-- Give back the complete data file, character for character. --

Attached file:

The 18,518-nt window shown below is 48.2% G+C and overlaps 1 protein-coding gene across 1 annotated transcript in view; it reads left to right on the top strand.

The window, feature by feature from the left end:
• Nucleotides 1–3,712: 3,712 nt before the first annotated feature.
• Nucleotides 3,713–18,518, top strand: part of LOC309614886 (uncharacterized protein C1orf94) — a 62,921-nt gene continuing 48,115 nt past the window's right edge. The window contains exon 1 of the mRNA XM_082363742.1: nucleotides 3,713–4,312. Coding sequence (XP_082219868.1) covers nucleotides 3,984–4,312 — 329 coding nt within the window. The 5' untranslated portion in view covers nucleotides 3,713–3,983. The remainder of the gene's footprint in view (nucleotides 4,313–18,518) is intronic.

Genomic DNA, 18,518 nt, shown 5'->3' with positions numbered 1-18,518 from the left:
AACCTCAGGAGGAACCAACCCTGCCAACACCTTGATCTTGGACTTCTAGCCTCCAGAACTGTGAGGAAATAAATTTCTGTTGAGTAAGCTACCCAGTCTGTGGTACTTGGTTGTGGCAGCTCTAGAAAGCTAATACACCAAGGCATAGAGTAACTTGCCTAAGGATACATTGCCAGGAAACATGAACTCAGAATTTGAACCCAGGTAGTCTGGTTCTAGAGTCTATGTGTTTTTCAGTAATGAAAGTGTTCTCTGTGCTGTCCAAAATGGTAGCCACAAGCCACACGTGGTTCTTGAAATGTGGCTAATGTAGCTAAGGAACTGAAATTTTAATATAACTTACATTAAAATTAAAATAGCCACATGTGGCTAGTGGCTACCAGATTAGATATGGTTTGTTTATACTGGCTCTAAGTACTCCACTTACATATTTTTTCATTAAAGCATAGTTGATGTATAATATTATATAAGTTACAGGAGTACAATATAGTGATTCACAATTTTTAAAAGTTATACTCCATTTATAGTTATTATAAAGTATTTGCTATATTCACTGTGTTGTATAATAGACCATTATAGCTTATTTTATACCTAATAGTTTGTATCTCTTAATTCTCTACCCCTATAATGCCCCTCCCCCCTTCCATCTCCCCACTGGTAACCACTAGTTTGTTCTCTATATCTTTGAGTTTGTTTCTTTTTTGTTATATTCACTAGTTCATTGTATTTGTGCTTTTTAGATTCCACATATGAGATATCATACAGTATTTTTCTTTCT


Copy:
The 18,518-nt window shown below is 48.2% G+C and overlaps 1 protein-coding gene across 1 annotated transcript in view; it reads left to right on the top strand.

The window, feature by feature from the left end:
• Nucleotides 1–3,712: 3,712 nt before the first annotated feature.
• Nucleotides 3,713–18,518, top strand: part of LOC309614886 (uncharacterized protein C1orf94) — a 62,921-nt gene continuing 48,115 nt past the window's right edge. The window contains exon 1 of the mRNA XM_082363742.1: nucleotides 3,713–4,312. Coding sequence (XP_082219868.1) covers nucleotides 3,984–4,312 — 329 coding nt within the window. The 5' untranslated portion in view covers nucleotides 3,713–3,983. The remainder of the gene's footprint in view (nucleotides 4,313–18,518) is intronic.

Genomic DNA, 18,518 nt, shown 5'->3' with positions numbered 1-18,518 from the left:
AACCTCAGGAGGAACCAACCCTGCCAACACCTTGATCTTGGACTTCTAGCCTCCAGAACTGTGAGGAAATAAATTTCTGTTGAGTAAGCTACCCAGTCTGTGGTACTTGGTTGTGGCAGCTCTAGAAAGCTAATACACCAAGGCATAGAGTAACTTGCCTAAGGATACATTGCCAGGAAACATGAACTCAGAATTTGAACCCAGGTAGTCTGGTTCTAGAGTCTATGTGTTTTTCAGTAATGAAAGTGTTCTCTGTGCTGTCCAAAATGGTAGCCACAAGCCACACGTGGTTCTTGAAATGTGGCTAATGTAGCTAAGGAACTGAAATTTTAATATAACTTACATTAAAATTAAAATAGCCACATGTGGCTAGTGGCTACCAGATTAGATATGGTTTGTTTATACTGGCTCTAAGTACTCCACTTACATATTTTTTCATTAAAGCATAGTTGATGTATAATATTATATAAGTTACAGGAGTACAATATAGTGATTCACAATTTTTAAAAGTTATACTCCATTTATAGTTATTATAAAGTATTTGCTATATTCACTGTGTTGTATAATAGACCATTATAGCTTATTTTATACCTAATAGTTTGTATCTCTTAATTCTCTACCCCTATAATGCCCCTCCCCCCTTCCATCTCCCCACTGGTAACCACTAGTTTGTTCTCTATATCTTTGAGTTTGTTTCTTTTTTGTTATATTCACTAGTTCATTGTATTTGTGCTTTTTAGATTCCACATATGAGATATCATACAGTATTTTTCTTTCT